Because coal for fuel puts carbon dioxide into the atmosphere, nuclear power is dangerous, and oil and gas resources require drilling and the burning of these fuels adds to pollution, scientists and industrialists are seeking cleaner, sustainable fuels. The interest in solar power, wind power and wave action as sources of energy is growing, and solar is growing faster than the other two. In residential applications of solar energy, people use solar energy to heat their homes and hot water, and to generate excess energy to reduce their bills with the local energy company. But in big business, which companies are marketing technologies to capture solar energy? Which companies are trying to be environmentally responsible, in other words “have gone green,” are utilizing solar energy? The answers may surprise you.
Ranked by percent of marketshare in 2011, Wikipedia lists the top five producers in the world of solar photovoltaic products as Suntech, First Solar, Yingli Solar, Trina Solar, and Sungen Solar. Four of these solar companies are based in China and only First Solar is a US corporation. Also on the top ten list were Sharp, based in China, Sunpower, a US company, Hanwha Solarone from South Korea, Jinko from China, and REC from Norway. In 2012 a list of the top Solar Module Manufacturers Worldwide was prepared by Solar Cell Central and contained the same companies except that Canadian Solar, based in China, was added to the list, whereas Sungen Solar had dropped off of the list. It is immediately evident that China is the largest producer of solar power products and that the United States accounts for only about 20 percent of solar energy products manufactured and sold.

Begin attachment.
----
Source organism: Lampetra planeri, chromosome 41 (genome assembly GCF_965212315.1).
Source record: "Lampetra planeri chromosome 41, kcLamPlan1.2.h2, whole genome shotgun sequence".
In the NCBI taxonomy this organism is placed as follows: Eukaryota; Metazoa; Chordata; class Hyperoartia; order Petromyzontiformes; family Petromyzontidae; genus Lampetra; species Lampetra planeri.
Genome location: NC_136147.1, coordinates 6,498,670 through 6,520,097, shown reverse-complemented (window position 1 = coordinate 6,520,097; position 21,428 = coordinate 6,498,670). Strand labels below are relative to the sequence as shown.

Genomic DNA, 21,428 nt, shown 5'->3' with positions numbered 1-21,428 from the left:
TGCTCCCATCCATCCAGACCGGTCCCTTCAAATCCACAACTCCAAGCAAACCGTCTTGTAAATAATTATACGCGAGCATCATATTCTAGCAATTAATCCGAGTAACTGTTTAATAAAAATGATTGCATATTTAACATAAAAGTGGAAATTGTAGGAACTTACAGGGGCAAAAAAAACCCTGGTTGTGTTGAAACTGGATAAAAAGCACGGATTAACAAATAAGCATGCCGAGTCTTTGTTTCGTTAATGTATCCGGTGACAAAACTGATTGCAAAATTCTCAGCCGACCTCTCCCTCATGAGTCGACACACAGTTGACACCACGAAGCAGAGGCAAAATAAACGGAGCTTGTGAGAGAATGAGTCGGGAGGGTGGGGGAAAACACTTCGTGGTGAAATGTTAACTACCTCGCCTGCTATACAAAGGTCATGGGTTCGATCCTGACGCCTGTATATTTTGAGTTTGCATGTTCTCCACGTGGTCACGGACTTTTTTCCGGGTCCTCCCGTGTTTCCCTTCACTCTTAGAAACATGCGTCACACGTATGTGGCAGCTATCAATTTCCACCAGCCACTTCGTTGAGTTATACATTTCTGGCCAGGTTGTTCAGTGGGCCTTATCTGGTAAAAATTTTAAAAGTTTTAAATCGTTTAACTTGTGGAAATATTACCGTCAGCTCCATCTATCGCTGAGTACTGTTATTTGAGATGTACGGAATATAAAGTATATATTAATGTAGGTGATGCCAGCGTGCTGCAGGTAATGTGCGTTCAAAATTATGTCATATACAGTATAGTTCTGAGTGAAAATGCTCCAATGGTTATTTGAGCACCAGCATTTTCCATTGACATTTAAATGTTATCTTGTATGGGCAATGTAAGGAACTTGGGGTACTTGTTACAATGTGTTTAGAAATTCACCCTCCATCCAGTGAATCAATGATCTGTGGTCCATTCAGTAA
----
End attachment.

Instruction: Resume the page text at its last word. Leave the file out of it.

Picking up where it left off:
What companies use these solar products? The Solar Energy Industries Association (SEIA) prepared a report on the Top Ten U.S. Commercial Solar Users in 2013. In terms of megawatts (MW) of solar energy produced, Walmart is way ahead of the competition, with Costco, Kohl’s, Apple, and IKEA claiming the first five positions on the list. These leading companies using solar powered technology to reduce their energy costs and be environmentally responsible are followed by Macy’s, Johnson and Johnson, McGraw Hill, Staples, Campbell’s, U.S. Foods, Bed Bath & Beyond, Kaiser Permanente, Walgreen’s and Target as moderate producers of megawatts of solar energy. At the lower end of the scale of companies applying solar powered technology to reduce their energy bills are Safeway, FedEx, Intel, L’Oreal, General Motors, Toys “R” US, White Rose Foods, Toyota, and Dow Jones and Company, Inc. In the future we will see an increase in the number of companies, not just in the United States, but world wide, who are utilizing solar products on their facilities to reclaim energy from the sun and to follow the trend to “go green.”